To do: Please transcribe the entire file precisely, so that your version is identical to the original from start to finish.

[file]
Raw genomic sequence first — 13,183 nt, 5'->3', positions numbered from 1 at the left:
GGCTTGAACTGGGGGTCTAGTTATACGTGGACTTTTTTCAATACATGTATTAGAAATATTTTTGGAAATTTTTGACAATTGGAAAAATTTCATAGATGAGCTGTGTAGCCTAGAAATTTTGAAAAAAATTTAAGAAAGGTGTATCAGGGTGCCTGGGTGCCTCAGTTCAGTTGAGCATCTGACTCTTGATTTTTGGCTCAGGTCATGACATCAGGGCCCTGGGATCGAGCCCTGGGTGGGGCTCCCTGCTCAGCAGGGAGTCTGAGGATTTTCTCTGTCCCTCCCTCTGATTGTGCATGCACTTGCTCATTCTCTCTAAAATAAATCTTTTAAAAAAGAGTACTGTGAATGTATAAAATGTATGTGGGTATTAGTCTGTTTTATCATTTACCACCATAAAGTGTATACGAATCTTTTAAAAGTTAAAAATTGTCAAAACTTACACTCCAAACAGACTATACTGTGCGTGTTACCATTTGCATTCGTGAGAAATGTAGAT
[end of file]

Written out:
Raw genomic sequence first — 13,183 nt, 5'->3', positions numbered from 1 at the left:
GGCTTGAACTGGGGGTCTAGTTATACGTGGACTTTTTTCAATACATGTATTAGAAATATTTTTGGAAATTTTTGACAATTGGAAAAATTTCATAGATGAGCTGTGTAGCCTAGAAATTTTGAAAAAAATTTAAGAAAGGTGTATCAGGGTGCCTGGGTGCCTCAGTTCAGTTGAGCATCTGACTCTTGATTTTTGGCTCAGGTCATGACATCAGGGCCCTGGGATCGAGCCCTGGGTGGGGCTCCCTGCTCAGCAGGGAGTCTGAGGATTTTCTCTGTCCCTCCCTCTGATTGTGCATGCACTTGCTCATTCTCTCTAAAATAAATCTTTTAAAAAAGAGTACTGTGAATGTATAAAATGTATGTGGGTATTAGTCTGTTTTATCATTTACCACCATAAAGTGTATACGAATCTTTTAAAAGTTAAAAATTGTCAAAACTTACACTCCAAACAGACTATACTGTGCGTGTTACCATTTGCATTCGTGAGAAATGTAGAT